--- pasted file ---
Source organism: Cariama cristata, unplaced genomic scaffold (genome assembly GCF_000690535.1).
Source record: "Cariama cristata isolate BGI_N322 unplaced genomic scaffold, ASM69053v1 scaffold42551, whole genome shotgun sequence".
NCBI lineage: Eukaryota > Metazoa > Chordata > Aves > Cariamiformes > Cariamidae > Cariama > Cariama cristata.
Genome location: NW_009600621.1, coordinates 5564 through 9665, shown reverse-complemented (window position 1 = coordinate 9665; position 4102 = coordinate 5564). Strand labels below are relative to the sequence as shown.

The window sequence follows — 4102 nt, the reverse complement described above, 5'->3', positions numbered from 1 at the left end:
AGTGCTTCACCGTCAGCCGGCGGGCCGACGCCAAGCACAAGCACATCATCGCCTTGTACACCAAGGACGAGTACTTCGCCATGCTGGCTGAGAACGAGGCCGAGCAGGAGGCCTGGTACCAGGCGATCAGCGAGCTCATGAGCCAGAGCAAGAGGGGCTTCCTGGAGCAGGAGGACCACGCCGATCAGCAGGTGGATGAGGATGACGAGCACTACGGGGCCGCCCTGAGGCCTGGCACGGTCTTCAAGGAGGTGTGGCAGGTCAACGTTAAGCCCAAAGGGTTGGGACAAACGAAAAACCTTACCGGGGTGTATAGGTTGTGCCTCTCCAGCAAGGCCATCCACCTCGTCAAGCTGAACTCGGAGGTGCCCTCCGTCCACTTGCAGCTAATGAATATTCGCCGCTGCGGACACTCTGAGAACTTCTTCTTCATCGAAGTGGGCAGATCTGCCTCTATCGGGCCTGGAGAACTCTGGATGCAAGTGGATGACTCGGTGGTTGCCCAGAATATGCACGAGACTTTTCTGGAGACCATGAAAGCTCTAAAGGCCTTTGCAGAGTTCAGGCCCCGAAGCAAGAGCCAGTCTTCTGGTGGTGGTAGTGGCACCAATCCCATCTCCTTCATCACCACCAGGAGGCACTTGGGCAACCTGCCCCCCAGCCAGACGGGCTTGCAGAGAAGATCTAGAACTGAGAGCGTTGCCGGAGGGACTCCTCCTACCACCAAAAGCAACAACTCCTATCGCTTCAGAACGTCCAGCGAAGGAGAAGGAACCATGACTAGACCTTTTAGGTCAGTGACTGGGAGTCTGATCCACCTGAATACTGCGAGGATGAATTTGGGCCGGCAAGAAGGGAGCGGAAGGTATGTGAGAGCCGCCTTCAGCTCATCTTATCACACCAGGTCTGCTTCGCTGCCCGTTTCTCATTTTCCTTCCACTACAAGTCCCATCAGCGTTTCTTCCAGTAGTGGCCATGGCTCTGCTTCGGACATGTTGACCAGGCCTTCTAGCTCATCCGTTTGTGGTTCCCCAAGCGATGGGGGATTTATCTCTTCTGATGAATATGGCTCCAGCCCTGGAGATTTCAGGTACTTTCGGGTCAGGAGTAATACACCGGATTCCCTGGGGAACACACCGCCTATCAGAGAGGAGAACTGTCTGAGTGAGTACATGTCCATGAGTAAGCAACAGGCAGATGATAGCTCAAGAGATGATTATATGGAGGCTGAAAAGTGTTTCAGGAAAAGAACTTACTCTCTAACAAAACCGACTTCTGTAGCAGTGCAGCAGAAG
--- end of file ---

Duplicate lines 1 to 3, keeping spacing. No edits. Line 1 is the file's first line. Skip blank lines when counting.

Source organism: Cariama cristata, unplaced genomic scaffold (genome assembly GCF_000690535.1).
Source record: "Cariama cristata isolate BGI_N322 unplaced genomic scaffold, ASM69053v1 scaffold42551, whole genome shotgun sequence".
NCBI lineage: Eukaryota > Metazoa > Chordata > Aves > Cariamiformes > Cariamidae > Cariama > Cariama cristata.